The Los Angeles Chamber Orchestra (LACO) delivered a dynamic musical experience worthy of its iconic 50-year history and international reputation on March 22 at Zipper Hall in downtown Los Angeles. Their Baroque Conversations series continued in its fourth installment of the season with “Nighttime in Four Great Cities.”
Principal Keyboard Patricia Mabee, with LACO since 1976, led the ensemble from her harpsichord and served as host for the evening. She bound the themes together with insightful bits of history to accompany a fun program that sampled the enchanting Baroque-era nightlife of Salzburg, Madrid, Verona and Paris, with an unscheduled stop in Versailles.
Our first taste of 18th-century nightlife came from Salzburg, the city where composer and violinist Heinrich Biber spent most of his life. The opening piece was his quirky Ciacona, the charming fourth movement from Serenade for Five and its charming “Night Watchman’s Song.” LACO librarian Serge Liberovsky played the role of the strolling night watchman, who patroled the environs of the stage and hall to sing his “hourly” report to a delightful pizzicato accompaniment. His song was more of a call in the night and his style wholly in character. As the ensemble played, he strolled above across the balcony and then into the floor of the auditorium where he sang his first report that all was well in the night. Then he continued his path onto the stage where he gave the next hour’s report.
Violinists Tereza Stanislav and Sarah Thornblade blended beautifully, as Armon Ksajikian drove the Ciacona’s repeating bass line. Violists Victoria Miskolczy and Kate Vincent rounded out the group with a unique richness of timbres. The acoustical response of the hall was superb, with a clean, warm sound whether the players were solo or tutti. The nuances of the tempo changes and phrasing gave the ensemble a polished sound, moving as one body.
The highlight of the evening was undoubtedly Joachim Becerra Thomsen’s outstanding ability and artistry on Vivaldi’s flute concerto, “The Storm at Sea.” Thomsen, a native of Denmark, joined LACO in 2017, becoming the youngest musician ever appointed to a LACO principal chair. After only a few bars, it was evident how he achieved such distinction. The elegant Largo brought out the beautiful tone of his wooden flute, and his Presto was amazing, coursing with vitality. The ensemble also had uncommon vigor, likely inspired by the virtuosity of Thomsen. The storm broke out with waves upon waves of brilliant flourishes. The ripping seas flowed with ferocious energy that continually rolled and whipped, but the musicians were courageous in the face of the storm. How fortunate that Thomsen found his way to Los Angeles by way of the Colburn School. Let us hope that he has found a home.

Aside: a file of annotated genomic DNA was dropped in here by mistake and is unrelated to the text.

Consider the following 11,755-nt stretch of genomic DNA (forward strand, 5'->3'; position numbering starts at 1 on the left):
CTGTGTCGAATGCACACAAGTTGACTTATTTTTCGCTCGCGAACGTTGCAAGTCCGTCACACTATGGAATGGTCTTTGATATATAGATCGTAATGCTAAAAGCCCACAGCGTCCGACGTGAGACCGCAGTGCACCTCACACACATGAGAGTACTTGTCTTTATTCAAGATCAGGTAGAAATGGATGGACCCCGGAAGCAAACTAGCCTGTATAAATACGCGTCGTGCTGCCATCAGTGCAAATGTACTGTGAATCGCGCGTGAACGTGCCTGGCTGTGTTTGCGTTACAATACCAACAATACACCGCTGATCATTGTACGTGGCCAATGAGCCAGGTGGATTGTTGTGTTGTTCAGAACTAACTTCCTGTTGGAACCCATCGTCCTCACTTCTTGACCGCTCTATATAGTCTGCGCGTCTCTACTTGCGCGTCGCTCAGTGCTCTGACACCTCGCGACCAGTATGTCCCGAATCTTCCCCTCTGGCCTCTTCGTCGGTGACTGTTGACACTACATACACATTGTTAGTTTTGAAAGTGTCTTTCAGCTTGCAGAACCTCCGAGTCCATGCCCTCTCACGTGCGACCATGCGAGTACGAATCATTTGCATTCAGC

Boccherini’s Night Music of the Streets of Madrid was fresh and exceptionally well performed. Its free-flowing style suited the musicians well, and their performance brought the streets alive with vivid musical realism. Percussion was provided by Mabee who tapped rhythm patterns on the underside of her keyboard, and cellists Andrew Shulman and Ksajikian strummed their instruments like guitars for the Minuet of the Blind Beggars. The ensemble was remarkably cohesive with the Rosary, where strict meter gave way to fluid phrasing, and the Passacaglia of the Street Singers featured a nice pizzicato waltz. The party broke up when the Ritirata brought an amusing ending as the musicians scurried offstage in all directions one at time while still playing — Shulman was the last to go.
Along the path to our final destination was a brief unscheduled stop in Versailles to hear Couperin’s L’Apothéose de Lulli — an homage to Lully. Thomsen rejoined the ensemble for these last tunes. Now onward to Paris and the incomparable Lully — a favorite of Louis XIV. A Chaconne from Trios for the King’s Bed Chamber finished the evening with a pleasant nighttime vibe.
With the night watchmen securing their towns and king having retired to bed, the concert was over; but the fond memories of Vivaldi and Joachim Becerra Thomsen will definitely linger. Bravo!